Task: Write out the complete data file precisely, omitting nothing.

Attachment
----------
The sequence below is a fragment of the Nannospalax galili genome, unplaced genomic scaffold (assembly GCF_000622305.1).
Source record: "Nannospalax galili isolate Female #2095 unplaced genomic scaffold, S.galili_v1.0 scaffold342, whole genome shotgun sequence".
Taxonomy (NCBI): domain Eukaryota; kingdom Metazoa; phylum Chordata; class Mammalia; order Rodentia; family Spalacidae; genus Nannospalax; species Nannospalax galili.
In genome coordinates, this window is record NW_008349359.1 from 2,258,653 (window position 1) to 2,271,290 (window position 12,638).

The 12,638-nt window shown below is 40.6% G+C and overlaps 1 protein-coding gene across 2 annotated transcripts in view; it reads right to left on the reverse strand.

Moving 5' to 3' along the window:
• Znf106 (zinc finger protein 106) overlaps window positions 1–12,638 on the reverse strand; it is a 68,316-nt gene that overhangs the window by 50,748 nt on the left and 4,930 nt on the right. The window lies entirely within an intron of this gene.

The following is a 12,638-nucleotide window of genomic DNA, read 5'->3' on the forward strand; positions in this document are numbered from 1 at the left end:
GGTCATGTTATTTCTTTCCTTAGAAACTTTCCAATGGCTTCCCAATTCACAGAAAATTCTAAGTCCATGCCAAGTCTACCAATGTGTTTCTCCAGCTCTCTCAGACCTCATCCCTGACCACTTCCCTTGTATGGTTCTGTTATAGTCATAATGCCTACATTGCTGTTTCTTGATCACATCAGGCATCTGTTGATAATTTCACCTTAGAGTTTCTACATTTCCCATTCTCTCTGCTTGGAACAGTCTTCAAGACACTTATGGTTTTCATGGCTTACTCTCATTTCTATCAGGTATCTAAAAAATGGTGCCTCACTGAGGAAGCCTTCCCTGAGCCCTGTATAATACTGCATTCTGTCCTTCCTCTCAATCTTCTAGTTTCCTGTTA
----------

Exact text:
The sequence below is a fragment of the Nannospalax galili genome, unplaced genomic scaffold (assembly GCF_000622305.1).
Source record: "Nannospalax galili isolate Female #2095 unplaced genomic scaffold, S.galili_v1.0 scaffold342, whole genome shotgun sequence".
Taxonomy (NCBI): domain Eukaryota; kingdom Metazoa; phylum Chordata; class Mammalia; order Rodentia; family Spalacidae; genus Nannospalax; species Nannospalax galili.
In genome coordinates, this window is record NW_008349359.1 from 2,258,653 (window position 1) to 2,271,290 (window position 12,638).

The 12,638-nt window shown below is 40.6% G+C and overlaps 1 protein-coding gene across 2 annotated transcripts in view; it reads right to left on the reverse strand.

Moving 5' to 3' along the window:
• Znf106 (zinc finger protein 106) overlaps window positions 1–12,638 on the reverse strand; it is a 68,316-nt gene that overhangs the window by 50,748 nt on the left and 4,930 nt on the right. The window lies entirely within an intron of this gene.

The following is a 12,638-nucleotide window of genomic DNA, read 5'->3' on the forward strand; positions in this document are numbered from 1 at the left end:
GGTCATGTTATTTCTTTCCTTAGAAACTTTCCAATGGCTTCCCAATTCACAGAAAATTCTAAGTCCATGCCAAGTCTACCAATGTGTTTCTCCAGCTCTCTCAGACCTCATCCCTGACCACTTCCCTTGTATGGTTCTGTTATAGTCATAATGCCTACATTGCTGTTTCTTGATCACATCAGGCATCTGTTGATAATTTCACCTTAGAGTTTCTACATTTCCCATTCTCTCTGCTTGGAACAGTCTTCAAGACACTTATGGTTTTCATGGCTTACTCTCATTTCTATCAGGTATCTAAAAAATGGTGCCTCACTGAGGAAGCCTTCCCTGAGCCCTGTATAATACTGCATTCTGTCCTTCCTCTCAATCTTCTAGTTTCCTGTTA